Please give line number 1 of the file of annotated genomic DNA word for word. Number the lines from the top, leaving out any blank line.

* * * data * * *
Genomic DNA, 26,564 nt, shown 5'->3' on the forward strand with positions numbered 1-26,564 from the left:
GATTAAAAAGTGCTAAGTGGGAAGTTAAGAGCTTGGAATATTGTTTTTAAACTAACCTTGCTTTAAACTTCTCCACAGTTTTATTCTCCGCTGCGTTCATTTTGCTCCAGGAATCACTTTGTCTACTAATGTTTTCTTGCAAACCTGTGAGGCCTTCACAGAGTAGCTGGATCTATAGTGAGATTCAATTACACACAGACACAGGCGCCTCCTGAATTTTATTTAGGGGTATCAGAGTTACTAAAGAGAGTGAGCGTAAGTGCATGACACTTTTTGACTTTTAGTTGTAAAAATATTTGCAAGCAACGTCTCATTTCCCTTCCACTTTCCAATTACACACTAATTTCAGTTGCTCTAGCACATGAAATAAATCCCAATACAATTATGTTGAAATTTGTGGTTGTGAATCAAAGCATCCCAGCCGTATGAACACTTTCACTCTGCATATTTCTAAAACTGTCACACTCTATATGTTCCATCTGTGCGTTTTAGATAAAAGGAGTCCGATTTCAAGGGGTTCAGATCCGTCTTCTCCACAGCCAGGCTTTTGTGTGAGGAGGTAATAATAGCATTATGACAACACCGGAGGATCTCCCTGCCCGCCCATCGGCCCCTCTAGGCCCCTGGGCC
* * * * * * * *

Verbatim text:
Genomic DNA, 26,564 nt, shown 5'->3' on the forward strand with positions numbered 1-26,564 from the left: